Apart from a few in Dublin, Toners are found almost exclusively in Ulster, particularly in counties Derry and Armagh.  A few in Ulster may be English.  The name is in Gaelic Ó Tomhrair, from a Norse personal name, Tomar.

However, the family is not of Norse origin, but was a sept of the Cenél Eoghain based originally on the banks of the Foyle, near Lifford in Co. Donegal.  They later migrated to Derry and Armagh.

The name is found in England, where it was early imported from Ireland (recorded as Tunere in 1242).  It can also be from le Toner, 'dweller by the farm or village', from Old English tun.

Variants of the name include Tonner, Tonra and Tonry.



Clan From the Gaelic clann which means literally 'children'.
Mac- From the Gaelic mac, meaning 'son'
O' From the Gaelic Ó, meaning 'grandson', 'grandchild' or 'descendant'; Ní is the femine form of Ó, meaning 'daughter' or 'descendant'
Plantation (Ulster) The redistribution of escheated lands after the defeat of the Ulster Gaelic lords and the 'Flight of the Earls' in 1607.  Only counties Donegal, Derry, Tyrone, Armagh, Fermanagh and Cavan were actually 'planted', portions of land there being distributed to English and Scottish families on their lands and for the building of bawns.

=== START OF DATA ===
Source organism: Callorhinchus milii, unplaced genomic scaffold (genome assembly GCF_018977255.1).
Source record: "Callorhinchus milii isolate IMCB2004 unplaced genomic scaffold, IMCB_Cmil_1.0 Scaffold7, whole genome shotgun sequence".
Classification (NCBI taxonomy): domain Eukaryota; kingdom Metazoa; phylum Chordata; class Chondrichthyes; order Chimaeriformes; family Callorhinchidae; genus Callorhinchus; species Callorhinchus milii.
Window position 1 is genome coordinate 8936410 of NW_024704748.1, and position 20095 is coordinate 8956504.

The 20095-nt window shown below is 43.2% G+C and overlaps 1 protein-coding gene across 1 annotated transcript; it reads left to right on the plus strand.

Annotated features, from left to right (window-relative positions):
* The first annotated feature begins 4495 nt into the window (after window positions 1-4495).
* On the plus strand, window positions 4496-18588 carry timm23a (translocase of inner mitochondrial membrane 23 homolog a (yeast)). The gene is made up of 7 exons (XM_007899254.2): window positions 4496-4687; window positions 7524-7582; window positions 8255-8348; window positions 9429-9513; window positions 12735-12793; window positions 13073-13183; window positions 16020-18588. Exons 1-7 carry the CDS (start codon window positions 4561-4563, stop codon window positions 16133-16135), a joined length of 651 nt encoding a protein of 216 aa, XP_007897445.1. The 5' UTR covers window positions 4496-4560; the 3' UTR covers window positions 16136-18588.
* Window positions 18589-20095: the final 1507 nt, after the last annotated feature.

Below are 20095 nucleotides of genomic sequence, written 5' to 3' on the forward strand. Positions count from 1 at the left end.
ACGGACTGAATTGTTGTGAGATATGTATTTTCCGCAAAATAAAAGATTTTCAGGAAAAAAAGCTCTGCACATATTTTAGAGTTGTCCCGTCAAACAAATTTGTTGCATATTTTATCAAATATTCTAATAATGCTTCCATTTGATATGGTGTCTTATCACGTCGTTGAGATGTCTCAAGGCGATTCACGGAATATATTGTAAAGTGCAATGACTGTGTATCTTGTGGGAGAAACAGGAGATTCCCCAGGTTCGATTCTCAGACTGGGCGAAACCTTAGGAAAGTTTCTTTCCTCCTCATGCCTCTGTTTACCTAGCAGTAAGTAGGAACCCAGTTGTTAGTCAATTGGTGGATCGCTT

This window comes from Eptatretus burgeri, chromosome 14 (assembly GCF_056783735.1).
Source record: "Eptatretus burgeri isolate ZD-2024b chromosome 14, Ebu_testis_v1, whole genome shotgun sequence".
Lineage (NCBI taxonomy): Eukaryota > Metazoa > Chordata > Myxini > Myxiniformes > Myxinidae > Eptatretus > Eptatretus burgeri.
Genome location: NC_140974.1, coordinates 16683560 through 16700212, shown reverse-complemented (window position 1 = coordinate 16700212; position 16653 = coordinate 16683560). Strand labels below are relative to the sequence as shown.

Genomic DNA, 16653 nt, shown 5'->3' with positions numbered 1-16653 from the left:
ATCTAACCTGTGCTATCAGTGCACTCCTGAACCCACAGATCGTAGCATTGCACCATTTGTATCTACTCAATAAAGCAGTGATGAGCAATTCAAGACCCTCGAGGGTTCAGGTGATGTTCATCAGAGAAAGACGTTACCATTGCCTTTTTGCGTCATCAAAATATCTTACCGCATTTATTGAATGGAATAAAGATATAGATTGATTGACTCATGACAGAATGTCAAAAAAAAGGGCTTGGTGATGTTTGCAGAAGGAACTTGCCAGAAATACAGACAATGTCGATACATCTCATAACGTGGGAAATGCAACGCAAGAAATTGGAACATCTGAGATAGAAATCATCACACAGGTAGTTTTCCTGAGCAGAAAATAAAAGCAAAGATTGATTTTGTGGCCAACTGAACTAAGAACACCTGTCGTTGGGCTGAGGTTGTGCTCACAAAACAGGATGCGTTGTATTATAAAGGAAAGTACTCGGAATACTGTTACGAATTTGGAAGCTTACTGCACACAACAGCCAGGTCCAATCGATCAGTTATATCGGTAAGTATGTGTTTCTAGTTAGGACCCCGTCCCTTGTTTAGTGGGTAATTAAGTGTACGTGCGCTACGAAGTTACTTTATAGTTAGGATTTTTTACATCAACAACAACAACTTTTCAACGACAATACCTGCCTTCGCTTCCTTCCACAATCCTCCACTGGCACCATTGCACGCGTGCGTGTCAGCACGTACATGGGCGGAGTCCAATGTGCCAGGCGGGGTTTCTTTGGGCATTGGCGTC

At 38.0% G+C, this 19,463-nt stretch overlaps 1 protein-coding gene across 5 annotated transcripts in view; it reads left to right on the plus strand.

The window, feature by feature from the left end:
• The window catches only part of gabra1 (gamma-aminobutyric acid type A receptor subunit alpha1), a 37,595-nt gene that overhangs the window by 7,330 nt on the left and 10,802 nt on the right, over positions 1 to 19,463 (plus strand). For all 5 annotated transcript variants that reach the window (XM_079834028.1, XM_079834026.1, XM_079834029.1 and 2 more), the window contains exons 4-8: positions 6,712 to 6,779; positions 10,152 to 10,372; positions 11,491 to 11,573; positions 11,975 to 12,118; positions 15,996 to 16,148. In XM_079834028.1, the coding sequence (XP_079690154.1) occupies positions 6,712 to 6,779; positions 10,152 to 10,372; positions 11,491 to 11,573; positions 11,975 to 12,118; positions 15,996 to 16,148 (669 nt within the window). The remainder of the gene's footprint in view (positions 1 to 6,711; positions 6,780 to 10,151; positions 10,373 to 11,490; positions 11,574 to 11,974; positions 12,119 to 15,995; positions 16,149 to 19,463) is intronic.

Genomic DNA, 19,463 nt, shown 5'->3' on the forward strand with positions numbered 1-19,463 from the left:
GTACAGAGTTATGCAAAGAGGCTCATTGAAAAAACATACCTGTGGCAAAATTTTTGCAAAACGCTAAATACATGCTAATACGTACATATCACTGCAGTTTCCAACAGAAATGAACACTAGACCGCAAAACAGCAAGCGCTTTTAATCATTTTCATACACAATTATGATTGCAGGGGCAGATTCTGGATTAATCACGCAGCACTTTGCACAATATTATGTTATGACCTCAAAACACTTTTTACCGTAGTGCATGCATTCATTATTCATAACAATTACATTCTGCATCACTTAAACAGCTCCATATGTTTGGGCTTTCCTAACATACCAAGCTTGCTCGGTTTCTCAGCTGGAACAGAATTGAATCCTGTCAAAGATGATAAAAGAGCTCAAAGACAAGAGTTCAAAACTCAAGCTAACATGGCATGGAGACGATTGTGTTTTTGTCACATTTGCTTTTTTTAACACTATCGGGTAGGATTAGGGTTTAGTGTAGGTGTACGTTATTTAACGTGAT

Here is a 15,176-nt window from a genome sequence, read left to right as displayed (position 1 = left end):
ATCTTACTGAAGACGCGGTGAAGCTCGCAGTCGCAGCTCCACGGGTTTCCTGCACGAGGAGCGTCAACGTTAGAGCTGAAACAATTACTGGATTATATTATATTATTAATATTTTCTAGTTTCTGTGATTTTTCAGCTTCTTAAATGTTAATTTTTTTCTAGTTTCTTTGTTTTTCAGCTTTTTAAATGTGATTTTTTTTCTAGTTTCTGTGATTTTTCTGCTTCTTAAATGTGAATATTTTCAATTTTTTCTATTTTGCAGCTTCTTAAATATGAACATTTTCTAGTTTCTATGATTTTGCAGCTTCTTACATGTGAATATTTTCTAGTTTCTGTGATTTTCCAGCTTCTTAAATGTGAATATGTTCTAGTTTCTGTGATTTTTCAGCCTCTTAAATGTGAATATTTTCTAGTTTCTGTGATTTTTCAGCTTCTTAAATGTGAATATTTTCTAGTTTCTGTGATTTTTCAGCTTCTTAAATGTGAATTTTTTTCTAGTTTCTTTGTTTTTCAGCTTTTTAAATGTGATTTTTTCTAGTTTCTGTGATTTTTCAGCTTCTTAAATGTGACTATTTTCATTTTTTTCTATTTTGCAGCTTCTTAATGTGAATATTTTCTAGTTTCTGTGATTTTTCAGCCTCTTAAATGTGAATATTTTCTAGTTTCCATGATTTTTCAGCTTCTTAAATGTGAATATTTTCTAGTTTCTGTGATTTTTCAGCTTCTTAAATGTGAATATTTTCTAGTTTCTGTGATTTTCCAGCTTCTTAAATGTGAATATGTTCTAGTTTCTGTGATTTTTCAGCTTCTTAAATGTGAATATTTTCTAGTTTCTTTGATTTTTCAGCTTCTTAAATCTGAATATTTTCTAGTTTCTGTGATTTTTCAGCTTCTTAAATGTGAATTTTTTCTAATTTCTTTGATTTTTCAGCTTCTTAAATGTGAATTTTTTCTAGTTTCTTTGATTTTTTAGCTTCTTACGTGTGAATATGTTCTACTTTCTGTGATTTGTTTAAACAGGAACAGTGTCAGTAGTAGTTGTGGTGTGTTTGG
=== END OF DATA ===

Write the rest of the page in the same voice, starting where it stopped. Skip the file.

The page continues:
Sept A family group of shared ancestry living in the same locality
Undertakers Powerful English or Scottish landowners who undertook the plantation of British settlers on the lands they were granted.
Gaelic This word in Ireland has no relation to Scotland.  As a noun it is used to denote the Irish language, as an adjective to denote native Irish as opposed to Norman or English origin.
Erenagh From the Irish Gaelic airchinneach, meaning 'hereditary steward of church lands'.  A family would hold the ecclesiastical office and the right to the church or monastery lands, the incumbent at any one time being the erenagh.